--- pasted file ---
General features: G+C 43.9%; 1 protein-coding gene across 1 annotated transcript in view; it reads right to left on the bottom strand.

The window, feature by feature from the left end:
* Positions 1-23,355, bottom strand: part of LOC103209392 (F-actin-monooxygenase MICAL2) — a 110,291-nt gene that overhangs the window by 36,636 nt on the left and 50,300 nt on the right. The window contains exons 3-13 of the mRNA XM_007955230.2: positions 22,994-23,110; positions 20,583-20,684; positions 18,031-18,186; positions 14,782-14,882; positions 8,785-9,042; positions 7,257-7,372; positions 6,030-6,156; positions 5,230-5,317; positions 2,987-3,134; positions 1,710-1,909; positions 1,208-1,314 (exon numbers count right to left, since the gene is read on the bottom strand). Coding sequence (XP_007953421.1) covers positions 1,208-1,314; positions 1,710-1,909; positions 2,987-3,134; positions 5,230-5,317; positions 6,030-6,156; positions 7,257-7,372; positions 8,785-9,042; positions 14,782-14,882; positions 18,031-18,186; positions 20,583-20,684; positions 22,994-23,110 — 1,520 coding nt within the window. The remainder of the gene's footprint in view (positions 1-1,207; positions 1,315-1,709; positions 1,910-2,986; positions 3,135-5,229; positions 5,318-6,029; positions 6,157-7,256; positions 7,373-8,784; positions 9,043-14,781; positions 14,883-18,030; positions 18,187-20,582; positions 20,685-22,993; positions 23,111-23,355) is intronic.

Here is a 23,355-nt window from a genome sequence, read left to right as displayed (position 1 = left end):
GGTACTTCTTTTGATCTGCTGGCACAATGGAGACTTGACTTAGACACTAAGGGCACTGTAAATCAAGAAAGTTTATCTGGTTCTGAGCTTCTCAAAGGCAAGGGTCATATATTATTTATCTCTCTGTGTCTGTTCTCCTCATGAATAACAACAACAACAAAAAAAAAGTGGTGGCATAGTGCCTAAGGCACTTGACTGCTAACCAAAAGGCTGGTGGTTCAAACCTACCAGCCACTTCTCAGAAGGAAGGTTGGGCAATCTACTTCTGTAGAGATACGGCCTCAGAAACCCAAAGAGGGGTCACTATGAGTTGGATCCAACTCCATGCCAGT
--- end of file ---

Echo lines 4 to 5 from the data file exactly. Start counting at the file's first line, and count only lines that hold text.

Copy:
Here is a 23,355-nt window from a genome sequence, read left to right as displayed (position 1 = left end):
GGTACTTCTTTTGATCTGCTGGCACAATGGAGACTTGACTTAGACACTAAGGGCACTGTAAATCAAGAAAGTTTATCTGGTTCTGAGCTTCTCAAAGGCAAGGGTCATATATTATTTATCTCTCTGTGTCTGTTCTCCTCATGAATAACAACAACAACAAAAAAAAAGTGGTGGCATAGTGCCTAAGGCACTTGACTGCTAACCAAAAGGCTGGTGGTTCAAACCTACCAGCCACTTCTCAGAAGGAAGGTTGGGCAATCTACTTCTGTAGAGATACGGCCTCAGAAACCCAAAGAGGGGTCACTATGAGTTGGATCCAACTCCATGCCAGT